Thank you Maree, and good morning to everyone.
Can I start by also adding my acknowledgement of country.
Can I acknowledge my parliamentary colleagues, who are here today: Shadow Minister for International Development and the Pacific, Claire Moore; the co-chairs, the indefatigable Warren Entsch, and Matt Thistlewaite.
It is good that we are all gathered here today to mark World Tuberculosis Day 2017.
Firstly, I would like to acknowledge the work of the Australian TB Caucus in raising awareness on this important issue.
Living in such a clean, safe, healthy country as Australia, many people would be surprised to hear that tuberculosis is still a major issue worldwide.
For many people, when they hear the word tuberculosis, or its shorter acronym TB, they think back to Dickensian times, to the many poor and desperate children of Victorian England.
Collectively, we have forgotten that even here in sunny Australia, sanatoriums for TB patients once dotted our map.
We have been able to forget about the scourge of TB probably because we have long had one of the lowest infection rates for TB in the world.
It is a disease that we have beaten back, along with smallpox, and polio.
But the fact is, in 2017, more than a century after the identification of the TB bacterium by Robert Koch, tuberculosis remains a major killer worldwide.
Every year, more than ten million people contract the disease.
Worse, around 1.8 million people die from it.
The sad truth is that although TB is now preventable and curable, it still kills more people than Ebola, than HIV, than any other infectious disease.
And of course, as Maree said, it is particularly prevalent in the Asia-Pacific region.
Our closest neighbour, Papua New Guinea, just across the Torres Strait, counts about 28,000 new cases each year.
Can I acknowledge the work that Valda and all the other people do in Papua New Guinea.
For that reason, Australia has committed $60 million between 2011 and 2017 to support a comprehensive package of practical activities to improve TB control in PNG.
And this is producing some tangible results, Warren.
We have seen some improvements: the proportion of people staying on the treatment for the full six months at Daru General Hospital has increased from 40 per cent in 2011 to more than 97 per cent in 2016.
TB is also straining health systems in some of our smaller island neighbours, like Kiribati, which has the world's fifth largest incidence rate per capita.
Since 2006, we have contributed $4.2 million to assist the Government of Kiribati to improve TB detection and treatment, including 'active case finding' in hot-spot communities and maintaining the treatment success rate, plus helping construct and equip the Tuberculosis Control Centre and the Laboratory there.
A particularly worrying challenge is the emergence of the drug-resistant strains of TB.
And whether you are living in a developing country or a developed one, multi-drug-resistant strains of TB are extremely difficult and very expensive to treat.
The World Health Organisation estimates close to half a million cases of drug-resistant TB are occurring every year.
Only one in four cases, however, is actually diagnosed.
Even more worrying, only one in ten cases is successfully treated.
In saying that, I do not want to be alarmist.
Certainly, as far as Australia is concerned, the risks of transmission to and infection in Australia are low.
But it is very important that we continue to work with partners in our region to make sure it does not threaten the stability and security of other parts of the Indo-Pacific.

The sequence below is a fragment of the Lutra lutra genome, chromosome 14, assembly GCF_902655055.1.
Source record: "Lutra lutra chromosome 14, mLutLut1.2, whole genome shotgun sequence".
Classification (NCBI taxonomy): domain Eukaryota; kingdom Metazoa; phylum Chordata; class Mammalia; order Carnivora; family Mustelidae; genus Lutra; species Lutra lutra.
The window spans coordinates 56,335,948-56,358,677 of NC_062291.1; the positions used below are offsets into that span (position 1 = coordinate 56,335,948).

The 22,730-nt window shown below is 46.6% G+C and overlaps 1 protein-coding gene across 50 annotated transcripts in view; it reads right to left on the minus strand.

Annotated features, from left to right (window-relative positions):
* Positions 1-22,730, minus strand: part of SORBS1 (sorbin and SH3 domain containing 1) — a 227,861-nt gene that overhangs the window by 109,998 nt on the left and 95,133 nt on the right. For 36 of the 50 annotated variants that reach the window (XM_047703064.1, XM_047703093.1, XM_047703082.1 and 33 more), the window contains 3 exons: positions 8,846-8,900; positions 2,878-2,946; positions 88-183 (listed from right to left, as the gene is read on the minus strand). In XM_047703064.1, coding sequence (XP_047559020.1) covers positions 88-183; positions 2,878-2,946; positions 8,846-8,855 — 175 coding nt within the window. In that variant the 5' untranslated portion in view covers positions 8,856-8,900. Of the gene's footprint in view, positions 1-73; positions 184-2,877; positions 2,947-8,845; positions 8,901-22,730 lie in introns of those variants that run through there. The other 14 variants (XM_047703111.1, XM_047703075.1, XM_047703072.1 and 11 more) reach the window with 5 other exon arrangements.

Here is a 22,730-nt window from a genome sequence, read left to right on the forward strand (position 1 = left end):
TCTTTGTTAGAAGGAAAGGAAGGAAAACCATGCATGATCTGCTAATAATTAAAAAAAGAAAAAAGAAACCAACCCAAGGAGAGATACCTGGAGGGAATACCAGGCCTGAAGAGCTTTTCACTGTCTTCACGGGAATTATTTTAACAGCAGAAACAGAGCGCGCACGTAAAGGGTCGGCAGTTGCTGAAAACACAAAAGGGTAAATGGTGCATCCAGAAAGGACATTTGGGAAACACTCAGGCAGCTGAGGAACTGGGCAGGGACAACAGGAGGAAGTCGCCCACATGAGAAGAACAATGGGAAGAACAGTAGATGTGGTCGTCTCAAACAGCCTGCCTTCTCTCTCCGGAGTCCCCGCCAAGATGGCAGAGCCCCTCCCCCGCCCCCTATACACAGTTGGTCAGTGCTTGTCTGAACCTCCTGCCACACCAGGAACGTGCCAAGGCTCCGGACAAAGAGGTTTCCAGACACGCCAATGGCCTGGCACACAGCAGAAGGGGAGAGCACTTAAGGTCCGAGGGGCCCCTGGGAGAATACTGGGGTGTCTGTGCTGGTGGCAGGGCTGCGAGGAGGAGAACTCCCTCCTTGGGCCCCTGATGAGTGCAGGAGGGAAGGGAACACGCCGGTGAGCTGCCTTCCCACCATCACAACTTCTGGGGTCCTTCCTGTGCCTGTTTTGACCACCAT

Australia has great health expertise in this country – and as a developed, prosperous economy in the region, we have an important role to play in helping others with this challenging area.
That is why we are establishing the Regional Health Security Initiative – an election commitment of $100 million over five years.
In addition to supporting countries like PNG and Kiribati, we also provide funds to the Global Fund to Fight AIDS, TB and Malaria and the World Health Organisation.
Australia will provide $220 million for the Fifth Replenishment of the Global Fund to fight AIDS, Tuberculosis and Malaria in 2017-2019 – and that is a ten per cent increase on our previous pledge.
In total, we will have contributed $820 million since 2004.
The Global Fund's grants have resulted in over 16.5 million people treated for TB, including over eight million people in the Indo-Pacific region, since its establishment in 2002.
In addition, we are investing $30 million to support cutting-edge research and development on TB and malaria via Product Development Partnerships.
These partnerships are drawing in investments which are bringing new drug resistant-TB treatments and diagnostic devices to market.
They have already demonstrated successes, including the first ever child-friendly TB treatments: very important – [it is] soluble and fruit-flavoured, I am told!
Australia is supporting the PNG Paediatric Society to conduct a pilot study using the paediatric TB medicine in Port Moresby General Hospital with a view to a national roll out.
This could help hundreds of thousands of children each year to take their medicine, complete their treatment, and make a full recovery.
These new treatments and tools, combined with strong health systems, are so essential to overcoming TB.
So can I thank you for coming here today.
Thank you for your commitment.
It is important that we keep working to raise the awareness, as both Matt and Warren have said, awareness is vitally important so that people do understand the devastating impacts of this disease, and we work together to find better and new ways to tackle it.
So, thank you very, very much for your kind attention.
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